Description/achievement of initiative
The Caribbean Energy Efficiency Lighting Project (CEELP) sought to catalyze the transition to low carbon economies and sustainable energy sectors through the provision of energy efficient lighting to communities in the Eastern Caribbean. The project assisted countries in removing the policy, capacity and investment barriers to energy efficient lighting. The project goals were aligned with the SIDS DOCK objective to increase energy efficiency by at least 25%, and the Sustainable Energy for All (SE4All) objective of doubling the rate of improvement in energy efficiency. The private sector was engaged for technical capacity building and support and technology transfer.
Implementation of the Caribbean Energy Efficiency Lighting Project (CEELP) included pilot projects in the Eastern Caribbean countries, which allowed for raising initial awareness and developing basic capacity in key stakeholders. A focus of these pilot projects was gaining of experience with technical qualities of LED SL luminaries, their installation requirements, operation and the testing and luminaire specification in future tendering process for street light replacement or installation. The Austrian Development Cooperation provided funds for the pilot project carried out in St. Vincent and the Grenadines through the Caribbean Renewable Energy Development Programme (CREDP). Because the CEELP was aimed at addressing barriers to the uptake of energy efficient (EE) lighting in the Eastern Caribbean, the implementation of the project was pivoted on the identification of such barriers. They included absence or inadequacy of policy and regulations, limited technical capacity, information and awareness and a lack of public and private funding for energy efficient lighting. With regards to policy and regulations, the project included revising, or creating, new energy performance standards for indoor and outdoor lighting, as well as a comprehensive review of international experience with laws, regulations and enforcement mechanisms, and financial incentives, with regard to EE lighting. Recommendations were provided for gradual introduction of the above into the Eastern Caribbean. The CEELP also included at least 6 pilot demonstrations, e.g. retrofits and new LED installations, in central governments, municipal entities, and small communities in the Eastern Caribbean. Energy audits were conducted on some pilots to provide rigorous information on energy savings and projected financial returns. Training sessions were delivered for technical specialists from government agencies and lighting companies (including private sector companies). These trainings also placed emphasis on building new capacities and improving employability, with a focus on women and youth. Media coverage and other public outreach on energy-efficient lighting were used to illustrate and visualize the benefits for environment, communities and global climate. The project worked with public authorities to advise on potential sources and combination of financing modalities and also seeks to leverage additional financing and partners using various approaches. Through these initiatives, the CEELP ensured that all barriers to EE lighting in the Eastern Caribbean are addressed, in order to facilitate up-scaling.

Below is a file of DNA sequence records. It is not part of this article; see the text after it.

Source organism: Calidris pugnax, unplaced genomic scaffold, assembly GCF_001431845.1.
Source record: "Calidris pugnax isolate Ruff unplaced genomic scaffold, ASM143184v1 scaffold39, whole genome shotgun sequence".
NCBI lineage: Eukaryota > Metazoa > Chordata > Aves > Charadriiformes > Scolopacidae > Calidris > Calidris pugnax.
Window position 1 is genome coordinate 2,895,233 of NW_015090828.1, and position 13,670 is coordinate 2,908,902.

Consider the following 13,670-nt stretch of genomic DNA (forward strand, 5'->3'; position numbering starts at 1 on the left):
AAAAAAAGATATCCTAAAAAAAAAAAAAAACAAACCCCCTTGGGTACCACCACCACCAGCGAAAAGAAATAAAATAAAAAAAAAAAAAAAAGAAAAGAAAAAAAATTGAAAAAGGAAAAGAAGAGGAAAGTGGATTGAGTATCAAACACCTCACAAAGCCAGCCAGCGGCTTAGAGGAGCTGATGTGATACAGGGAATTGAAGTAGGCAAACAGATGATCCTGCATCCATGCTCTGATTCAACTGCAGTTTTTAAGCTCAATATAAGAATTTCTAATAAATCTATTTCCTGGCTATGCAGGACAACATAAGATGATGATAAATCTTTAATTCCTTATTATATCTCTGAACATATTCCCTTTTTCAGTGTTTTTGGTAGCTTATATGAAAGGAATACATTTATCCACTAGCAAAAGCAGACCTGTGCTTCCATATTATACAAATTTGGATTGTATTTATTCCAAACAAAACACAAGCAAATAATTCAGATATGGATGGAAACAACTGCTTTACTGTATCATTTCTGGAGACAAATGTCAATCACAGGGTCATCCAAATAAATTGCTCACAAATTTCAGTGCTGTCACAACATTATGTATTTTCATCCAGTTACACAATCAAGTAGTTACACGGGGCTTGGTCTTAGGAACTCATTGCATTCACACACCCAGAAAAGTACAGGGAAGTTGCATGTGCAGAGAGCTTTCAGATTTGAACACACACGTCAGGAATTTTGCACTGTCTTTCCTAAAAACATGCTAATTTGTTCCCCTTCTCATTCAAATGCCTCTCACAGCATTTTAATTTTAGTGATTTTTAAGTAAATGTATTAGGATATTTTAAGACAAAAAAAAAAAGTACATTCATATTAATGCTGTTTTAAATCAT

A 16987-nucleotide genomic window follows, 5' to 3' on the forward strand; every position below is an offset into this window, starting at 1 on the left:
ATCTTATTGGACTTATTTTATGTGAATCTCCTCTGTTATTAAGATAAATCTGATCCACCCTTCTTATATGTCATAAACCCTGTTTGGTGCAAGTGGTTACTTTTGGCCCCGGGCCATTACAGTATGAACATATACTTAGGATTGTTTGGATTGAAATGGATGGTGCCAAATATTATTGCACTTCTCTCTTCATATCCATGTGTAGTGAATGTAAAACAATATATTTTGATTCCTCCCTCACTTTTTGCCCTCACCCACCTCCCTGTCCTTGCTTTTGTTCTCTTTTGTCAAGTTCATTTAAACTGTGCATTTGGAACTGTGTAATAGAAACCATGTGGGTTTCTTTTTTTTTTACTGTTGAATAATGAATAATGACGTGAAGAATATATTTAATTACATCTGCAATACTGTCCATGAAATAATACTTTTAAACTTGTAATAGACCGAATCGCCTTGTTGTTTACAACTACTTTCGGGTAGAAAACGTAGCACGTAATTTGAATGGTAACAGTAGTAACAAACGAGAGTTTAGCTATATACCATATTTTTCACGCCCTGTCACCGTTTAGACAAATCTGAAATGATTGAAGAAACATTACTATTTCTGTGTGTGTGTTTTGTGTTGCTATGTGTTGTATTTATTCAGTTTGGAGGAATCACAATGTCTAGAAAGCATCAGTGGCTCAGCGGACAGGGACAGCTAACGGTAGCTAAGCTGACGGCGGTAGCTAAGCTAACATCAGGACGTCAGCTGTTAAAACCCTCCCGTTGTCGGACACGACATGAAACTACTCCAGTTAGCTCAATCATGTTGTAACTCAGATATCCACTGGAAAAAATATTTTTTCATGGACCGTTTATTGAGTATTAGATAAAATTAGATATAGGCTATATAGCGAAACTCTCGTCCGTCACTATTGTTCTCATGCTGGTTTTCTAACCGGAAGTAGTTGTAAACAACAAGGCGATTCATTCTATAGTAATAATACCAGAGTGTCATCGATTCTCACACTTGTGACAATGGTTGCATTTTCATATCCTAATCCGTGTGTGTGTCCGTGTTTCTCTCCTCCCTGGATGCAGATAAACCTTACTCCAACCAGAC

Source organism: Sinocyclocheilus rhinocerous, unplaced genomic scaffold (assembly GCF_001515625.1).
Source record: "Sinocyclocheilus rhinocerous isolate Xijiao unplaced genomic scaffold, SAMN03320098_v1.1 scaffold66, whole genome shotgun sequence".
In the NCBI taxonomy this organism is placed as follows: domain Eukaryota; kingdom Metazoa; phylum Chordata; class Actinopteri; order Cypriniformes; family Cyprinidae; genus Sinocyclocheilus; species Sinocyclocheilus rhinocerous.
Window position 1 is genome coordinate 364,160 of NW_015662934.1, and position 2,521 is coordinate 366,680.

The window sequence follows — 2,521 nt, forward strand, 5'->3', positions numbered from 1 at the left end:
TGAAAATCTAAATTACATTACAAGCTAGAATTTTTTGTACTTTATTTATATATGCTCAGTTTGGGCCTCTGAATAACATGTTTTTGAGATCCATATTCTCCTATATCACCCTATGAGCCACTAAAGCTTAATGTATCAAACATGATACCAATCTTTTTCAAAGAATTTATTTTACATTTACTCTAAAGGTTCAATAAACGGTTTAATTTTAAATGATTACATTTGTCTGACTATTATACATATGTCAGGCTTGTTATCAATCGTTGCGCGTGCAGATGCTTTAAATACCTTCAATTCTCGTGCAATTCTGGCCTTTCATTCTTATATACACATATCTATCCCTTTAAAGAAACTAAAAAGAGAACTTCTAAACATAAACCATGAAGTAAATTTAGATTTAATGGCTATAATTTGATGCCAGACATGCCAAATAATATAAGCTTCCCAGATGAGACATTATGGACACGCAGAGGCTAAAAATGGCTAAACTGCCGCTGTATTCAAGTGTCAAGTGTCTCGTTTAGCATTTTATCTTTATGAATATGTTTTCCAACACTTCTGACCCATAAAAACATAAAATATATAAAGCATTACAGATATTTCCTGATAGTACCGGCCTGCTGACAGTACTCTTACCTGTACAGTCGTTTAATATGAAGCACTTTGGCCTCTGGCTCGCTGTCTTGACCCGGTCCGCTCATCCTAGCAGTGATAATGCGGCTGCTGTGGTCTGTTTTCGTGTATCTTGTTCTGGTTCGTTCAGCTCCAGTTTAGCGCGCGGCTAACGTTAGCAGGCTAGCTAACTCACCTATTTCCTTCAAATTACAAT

Arrangements for Capacity-Building and Technology Transfer